Most people outside of New Orleans and Mobile think that Mardi Gras is just a single day. In reality, it is a full season, which starts on January 6th. In the Catholic calendar this is the Epiphany. Carnival, as the season is known, runs from the Epiphany to Fat Tuesday; the duration of Carnival depends on the year and when Easter falls (which is based on a complicated formula involving the vernal equinox and the full moon).

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The full moon the night of the parade!

So while the rest of you recover from the winter holidays after New Years has come and gone, those of us down here still have at least six weeks of feasting, partying and parading to endure. The Winter holidays and the New Year is really just how we warm up for Carnival.

There are several early parades, like the Joan of Arc parade, but the first big parade night is Krewe du Vieux and Krewe Delusion…two parades that are still completely DIY and mule operated. Before mechanical engines were created, mules pulled all the floats. While the other parades now have tractor pulled, professionally created floats, Krewe du Vieux and Krewe Delusion use mules and hand make everything. (There are other DIY parades, but they are smaller parades and not considered to stand amongst the major contenders).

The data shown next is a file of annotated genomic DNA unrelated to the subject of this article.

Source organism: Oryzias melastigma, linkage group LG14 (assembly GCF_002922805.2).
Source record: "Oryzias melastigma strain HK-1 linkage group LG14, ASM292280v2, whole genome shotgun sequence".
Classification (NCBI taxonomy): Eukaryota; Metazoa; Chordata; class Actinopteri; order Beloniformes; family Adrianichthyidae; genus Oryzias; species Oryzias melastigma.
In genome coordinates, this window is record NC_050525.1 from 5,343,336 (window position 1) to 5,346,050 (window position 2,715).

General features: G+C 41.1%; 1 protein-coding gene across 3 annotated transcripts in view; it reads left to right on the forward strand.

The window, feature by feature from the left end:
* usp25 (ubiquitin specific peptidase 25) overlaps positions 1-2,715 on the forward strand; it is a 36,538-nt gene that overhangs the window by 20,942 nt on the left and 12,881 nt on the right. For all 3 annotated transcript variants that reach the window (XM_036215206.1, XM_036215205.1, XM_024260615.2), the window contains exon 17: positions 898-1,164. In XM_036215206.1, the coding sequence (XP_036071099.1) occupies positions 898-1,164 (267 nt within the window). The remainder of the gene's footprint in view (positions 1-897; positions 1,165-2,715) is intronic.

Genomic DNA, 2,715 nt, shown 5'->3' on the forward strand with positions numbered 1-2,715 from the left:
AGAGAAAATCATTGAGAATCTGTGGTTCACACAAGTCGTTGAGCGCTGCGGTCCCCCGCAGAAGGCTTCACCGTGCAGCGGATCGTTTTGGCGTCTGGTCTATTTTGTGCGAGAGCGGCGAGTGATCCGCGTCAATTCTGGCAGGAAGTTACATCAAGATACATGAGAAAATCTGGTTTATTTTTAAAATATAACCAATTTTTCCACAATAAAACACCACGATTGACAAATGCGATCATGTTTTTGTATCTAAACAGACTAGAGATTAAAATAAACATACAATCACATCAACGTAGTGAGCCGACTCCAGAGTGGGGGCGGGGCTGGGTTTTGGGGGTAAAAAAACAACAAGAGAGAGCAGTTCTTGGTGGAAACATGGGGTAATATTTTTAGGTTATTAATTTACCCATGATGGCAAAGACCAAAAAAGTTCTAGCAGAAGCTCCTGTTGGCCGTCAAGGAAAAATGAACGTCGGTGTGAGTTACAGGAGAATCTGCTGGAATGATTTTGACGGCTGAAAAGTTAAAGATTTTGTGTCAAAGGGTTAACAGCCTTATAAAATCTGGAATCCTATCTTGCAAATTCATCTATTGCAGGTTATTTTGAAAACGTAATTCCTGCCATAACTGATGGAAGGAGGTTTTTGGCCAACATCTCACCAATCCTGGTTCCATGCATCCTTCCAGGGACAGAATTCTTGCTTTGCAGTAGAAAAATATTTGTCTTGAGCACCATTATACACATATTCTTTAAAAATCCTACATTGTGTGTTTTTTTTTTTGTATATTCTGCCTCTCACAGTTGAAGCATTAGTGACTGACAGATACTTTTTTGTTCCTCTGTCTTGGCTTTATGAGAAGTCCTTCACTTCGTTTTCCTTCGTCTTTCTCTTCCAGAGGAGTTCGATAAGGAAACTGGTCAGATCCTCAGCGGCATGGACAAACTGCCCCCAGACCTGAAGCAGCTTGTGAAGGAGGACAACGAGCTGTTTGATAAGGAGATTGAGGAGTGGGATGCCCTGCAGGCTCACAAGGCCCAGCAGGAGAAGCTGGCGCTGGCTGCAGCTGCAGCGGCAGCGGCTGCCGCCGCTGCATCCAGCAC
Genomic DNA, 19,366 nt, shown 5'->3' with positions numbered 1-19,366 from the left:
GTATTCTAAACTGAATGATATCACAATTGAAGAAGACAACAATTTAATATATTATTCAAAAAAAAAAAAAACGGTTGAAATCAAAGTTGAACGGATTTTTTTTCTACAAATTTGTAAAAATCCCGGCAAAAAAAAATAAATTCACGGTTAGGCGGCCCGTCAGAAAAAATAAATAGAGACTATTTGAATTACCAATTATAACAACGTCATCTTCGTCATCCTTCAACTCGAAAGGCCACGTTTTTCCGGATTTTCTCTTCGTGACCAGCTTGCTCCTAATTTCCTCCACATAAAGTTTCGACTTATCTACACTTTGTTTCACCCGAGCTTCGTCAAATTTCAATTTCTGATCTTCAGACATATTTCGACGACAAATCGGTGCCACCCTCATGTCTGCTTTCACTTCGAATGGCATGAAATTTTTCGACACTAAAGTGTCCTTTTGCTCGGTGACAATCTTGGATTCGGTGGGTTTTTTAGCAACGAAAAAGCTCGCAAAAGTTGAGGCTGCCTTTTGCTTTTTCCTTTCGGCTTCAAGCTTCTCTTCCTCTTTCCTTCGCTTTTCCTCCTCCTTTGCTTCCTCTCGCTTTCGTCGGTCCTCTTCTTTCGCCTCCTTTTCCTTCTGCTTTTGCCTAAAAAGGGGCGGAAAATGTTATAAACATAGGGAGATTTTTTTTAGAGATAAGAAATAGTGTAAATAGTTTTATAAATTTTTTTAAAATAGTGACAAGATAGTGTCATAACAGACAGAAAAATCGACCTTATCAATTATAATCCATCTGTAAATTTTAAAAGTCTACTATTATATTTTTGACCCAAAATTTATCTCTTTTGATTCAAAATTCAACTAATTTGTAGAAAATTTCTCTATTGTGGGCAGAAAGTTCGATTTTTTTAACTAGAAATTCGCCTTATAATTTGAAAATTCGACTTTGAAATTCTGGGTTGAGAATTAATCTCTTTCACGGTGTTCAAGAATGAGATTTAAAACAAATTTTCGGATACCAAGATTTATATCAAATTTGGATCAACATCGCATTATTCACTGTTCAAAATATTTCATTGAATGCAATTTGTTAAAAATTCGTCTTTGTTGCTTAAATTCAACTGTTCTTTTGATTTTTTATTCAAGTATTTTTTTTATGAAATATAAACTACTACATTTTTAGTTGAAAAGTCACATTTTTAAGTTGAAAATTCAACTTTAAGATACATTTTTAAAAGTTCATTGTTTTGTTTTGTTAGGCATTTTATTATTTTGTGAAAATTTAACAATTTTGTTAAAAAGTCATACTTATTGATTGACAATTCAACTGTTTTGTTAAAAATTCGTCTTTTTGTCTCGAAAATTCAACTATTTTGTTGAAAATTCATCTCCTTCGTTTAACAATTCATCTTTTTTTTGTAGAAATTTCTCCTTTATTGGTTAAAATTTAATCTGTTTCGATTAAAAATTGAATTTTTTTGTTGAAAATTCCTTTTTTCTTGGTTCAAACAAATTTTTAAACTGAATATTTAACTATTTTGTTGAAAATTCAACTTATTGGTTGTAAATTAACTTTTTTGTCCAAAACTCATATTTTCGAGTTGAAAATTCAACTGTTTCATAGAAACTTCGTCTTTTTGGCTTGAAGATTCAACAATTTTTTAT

For me, these two parades are the best representation of the spirit of both Carnival and of New Orleans herself. They always satire the politics of the city and the state and are completely bawdy, inappropriate and risque! They have some of the most amazing costumes, and when you watch them march past, it’s like watching a mile long procession of chaos and noise. These parades mean so much to those of us who live here.

My wonderful thesis advisor, Dr. Catherine Loomis, shared a story with me about why KdV is so important to her. I think her story shows you how the locals see and feel about this parade and why its such a beloved and well attended event:

In 2006, which you might remember was a very precarious Mardi Gras, we were waiting for the parade to start, and we all knew if it didn’t go well, that was it: the city was finished. So there we are, cocktails in hand, and the first float comes around the corner. And it catches on the bumper of a car, and the mule panics, and rears, and falls over dead. And all of us just lost it. It was everything that had gone wrong in nola in visible form. So we’re crying, and the mule’s owner is crying, and the police are calling for the horse removal machine (every parade has to have one on call) and the horse removal machine arrives—and the mule stands up! He wasn’t dead! And that’s how a bunch of English professors figured out that the city was going to be alright.